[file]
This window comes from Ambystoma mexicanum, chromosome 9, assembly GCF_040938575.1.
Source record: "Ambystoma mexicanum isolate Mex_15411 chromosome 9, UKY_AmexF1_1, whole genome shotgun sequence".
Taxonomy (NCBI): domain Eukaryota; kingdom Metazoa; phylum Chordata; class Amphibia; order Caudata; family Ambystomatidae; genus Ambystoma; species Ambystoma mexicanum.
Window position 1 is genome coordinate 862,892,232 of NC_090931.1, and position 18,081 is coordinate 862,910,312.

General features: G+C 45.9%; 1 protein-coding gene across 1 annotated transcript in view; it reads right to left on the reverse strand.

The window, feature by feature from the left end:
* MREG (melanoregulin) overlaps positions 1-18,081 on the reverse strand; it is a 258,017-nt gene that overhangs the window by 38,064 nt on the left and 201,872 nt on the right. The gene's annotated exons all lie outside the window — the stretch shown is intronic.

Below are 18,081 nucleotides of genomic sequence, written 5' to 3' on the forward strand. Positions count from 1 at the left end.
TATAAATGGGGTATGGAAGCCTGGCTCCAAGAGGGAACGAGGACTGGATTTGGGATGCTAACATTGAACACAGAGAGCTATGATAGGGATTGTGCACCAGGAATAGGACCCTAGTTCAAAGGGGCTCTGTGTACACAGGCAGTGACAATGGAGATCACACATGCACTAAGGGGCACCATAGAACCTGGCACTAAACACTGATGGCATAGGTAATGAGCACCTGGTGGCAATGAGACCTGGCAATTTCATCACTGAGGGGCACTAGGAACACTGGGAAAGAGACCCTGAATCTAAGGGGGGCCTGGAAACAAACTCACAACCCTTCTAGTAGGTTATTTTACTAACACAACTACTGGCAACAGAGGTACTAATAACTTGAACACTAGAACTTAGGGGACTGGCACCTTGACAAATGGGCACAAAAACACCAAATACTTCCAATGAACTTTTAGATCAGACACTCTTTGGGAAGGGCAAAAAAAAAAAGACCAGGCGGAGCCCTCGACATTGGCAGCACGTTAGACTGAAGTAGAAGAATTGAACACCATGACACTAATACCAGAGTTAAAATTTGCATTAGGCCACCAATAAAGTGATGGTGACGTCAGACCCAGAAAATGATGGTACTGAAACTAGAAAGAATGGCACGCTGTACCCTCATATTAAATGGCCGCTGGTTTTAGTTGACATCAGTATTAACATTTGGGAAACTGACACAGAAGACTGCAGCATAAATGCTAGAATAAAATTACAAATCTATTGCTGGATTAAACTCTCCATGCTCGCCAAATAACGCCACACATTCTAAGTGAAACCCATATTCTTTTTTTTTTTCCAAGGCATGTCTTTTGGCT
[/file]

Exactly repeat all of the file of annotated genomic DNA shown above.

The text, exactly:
This window comes from Ambystoma mexicanum, chromosome 9, assembly GCF_040938575.1.
Source record: "Ambystoma mexicanum isolate Mex_15411 chromosome 9, UKY_AmexF1_1, whole genome shotgun sequence".
Taxonomy (NCBI): domain Eukaryota; kingdom Metazoa; phylum Chordata; class Amphibia; order Caudata; family Ambystomatidae; genus Ambystoma; species Ambystoma mexicanum.
Window position 1 is genome coordinate 862,892,232 of NC_090931.1, and position 18,081 is coordinate 862,910,312.

General features: G+C 45.9%; 1 protein-coding gene across 1 annotated transcript in view; it reads right to left on the reverse strand.

The window, feature by feature from the left end:
* MREG (melanoregulin) overlaps positions 1-18,081 on the reverse strand; it is a 258,017-nt gene that overhangs the window by 38,064 nt on the left and 201,872 nt on the right. The gene's annotated exons all lie outside the window — the stretch shown is intronic.

Below are 18,081 nucleotides of genomic sequence, written 5' to 3' on the forward strand. Positions count from 1 at the left end.
TATAAATGGGGTATGGAAGCCTGGCTCCAAGAGGGAACGAGGACTGGATTTGGGATGCTAACATTGAACACAGAGAGCTATGATAGGGATTGTGCACCAGGAATAGGACCCTAGTTCAAAGGGGCTCTGTGTACACAGGCAGTGACAATGGAGATCACACATGCACTAAGGGGCACCATAGAACCTGGCACTAAACACTGATGGCATAGGTAATGAGCACCTGGTGGCAATGAGACCTGGCAATTTCATCACTGAGGGGCACTAGGAACACTGGGAAAGAGACCCTGAATCTAAGGGGGGCCTGGAAACAAACTCACAACCCTTCTAGTAGGTTATTTTACTAACACAACTACTGGCAACAGAGGTACTAATAACTTGAACACTAGAACTTAGGGGACTGGCACCTTGACAAATGGGCACAAAAACACCAAATACTTCCAATGAACTTTTAGATCAGACACTCTTTGGGAAGGGCAAAAAAAAAAAGACCAGGCGGAGCCCTCGACATTGGCAGCACGTTAGACTGAAGTAGAAGAATTGAACACCATGACACTAATACCAGAGTTAAAATTTGCATTAGGCCACCAATAAAGTGATGGTGACGTCAGACCCAGAAAATGATGGTACTGAAACTAGAAAGAATGGCACGCTGTACCCTCATATTAAATGGCCGCTGGTTTTAGTTGACATCAGTATTAACATTTGGGAAACTGACACAGAAGACTGCAGCATAAATGCTAGAATAAAATTACAAATCTATTGCTGGATTAAACTCTCCATGCTCGCCAAATAACGCCACACATTCTAAGTGAAACCCATATTCTTTTTTTTTTTCCAAGGCATGTCTTTTGGCT